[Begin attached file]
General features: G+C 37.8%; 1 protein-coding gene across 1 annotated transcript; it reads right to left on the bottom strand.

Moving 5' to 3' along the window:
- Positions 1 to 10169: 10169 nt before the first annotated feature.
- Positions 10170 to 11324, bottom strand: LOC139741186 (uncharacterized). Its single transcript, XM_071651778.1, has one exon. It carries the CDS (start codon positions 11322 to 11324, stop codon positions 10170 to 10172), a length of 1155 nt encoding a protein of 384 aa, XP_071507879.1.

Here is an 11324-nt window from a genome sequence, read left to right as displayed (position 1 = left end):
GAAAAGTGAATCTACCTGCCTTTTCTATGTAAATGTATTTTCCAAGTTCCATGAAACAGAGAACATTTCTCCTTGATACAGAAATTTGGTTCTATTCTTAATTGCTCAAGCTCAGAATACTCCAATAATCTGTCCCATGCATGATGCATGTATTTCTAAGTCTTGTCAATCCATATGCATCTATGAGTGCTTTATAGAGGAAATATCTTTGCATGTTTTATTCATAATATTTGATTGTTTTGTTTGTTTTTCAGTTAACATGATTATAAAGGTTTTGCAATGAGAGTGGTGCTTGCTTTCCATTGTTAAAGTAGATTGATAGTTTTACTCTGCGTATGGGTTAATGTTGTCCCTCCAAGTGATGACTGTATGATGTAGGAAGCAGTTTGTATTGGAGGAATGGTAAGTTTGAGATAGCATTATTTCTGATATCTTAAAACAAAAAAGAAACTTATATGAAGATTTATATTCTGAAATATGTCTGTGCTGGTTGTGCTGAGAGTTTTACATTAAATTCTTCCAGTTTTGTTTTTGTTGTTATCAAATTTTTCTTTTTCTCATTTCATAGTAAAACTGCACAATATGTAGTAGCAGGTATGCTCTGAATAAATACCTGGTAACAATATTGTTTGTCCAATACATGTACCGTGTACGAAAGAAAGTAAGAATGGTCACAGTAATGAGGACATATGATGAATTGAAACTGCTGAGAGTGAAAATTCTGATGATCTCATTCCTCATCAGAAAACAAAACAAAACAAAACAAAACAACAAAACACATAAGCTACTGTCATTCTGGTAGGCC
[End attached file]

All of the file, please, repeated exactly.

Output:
General features: G+C 37.8%; 1 protein-coding gene across 1 annotated transcript; it reads right to left on the bottom strand.

Moving 5' to 3' along the window:
- Positions 1 to 10169: 10169 nt before the first annotated feature.
- Positions 10170 to 11324, bottom strand: LOC139741186 (uncharacterized). Its single transcript, XM_071651778.1, has one exon. It carries the CDS (start codon positions 11322 to 11324, stop codon positions 10170 to 10172), a length of 1155 nt encoding a protein of 384 aa, XP_071507879.1.

Here is an 11324-nt window from a genome sequence, read left to right as displayed (position 1 = left end):
GAAAAGTGAATCTACCTGCCTTTTCTATGTAAATGTATTTTCCAAGTTCCATGAAACAGAGAACATTTCTCCTTGATACAGAAATTTGGTTCTATTCTTAATTGCTCAAGCTCAGAATACTCCAATAATCTGTCCCATGCATGATGCATGTATTTCTAAGTCTTGTCAATCCATATGCATCTATGAGTGCTTTATAGAGGAAATATCTTTGCATGTTTTATTCATAATATTTGATTGTTTTGTTTGTTTTTCAGTTAACATGATTATAAAGGTTTTGCAATGAGAGTGGTGCTTGCTTTCCATTGTTAAAGTAGATTGATAGTTTTACTCTGCGTATGGGTTAATGTTGTCCCTCCAAGTGATGACTGTATGATGTAGGAAGCAGTTTGTATTGGAGGAATGGTAAGTTTGAGATAGCATTATTTCTGATATCTTAAAACAAAAAAGAAACTTATATGAAGATTTATATTCTGAAATATGTCTGTGCTGGTTGTGCTGAGAGTTTTACATTAAATTCTTCCAGTTTTGTTTTTGTTGTTATCAAATTTTTCTTTTTCTCATTTCATAGTAAAACTGCACAATATGTAGTAGCAGGTATGCTCTGAATAAATACCTGGTAACAATATTGTTTGTCCAATACATGTACCGTGTACGAAAGAAAGTAAGAATGGTCACAGTAATGAGGACATATGATGAATTGAAACTGCTGAGAGTGAAAATTCTGATGATCTCATTCCTCATCAGAAAACAAAACAAAACAAAACAAAACAACAAAACACATAAGCTACTGTCATTCTGGTAGGCC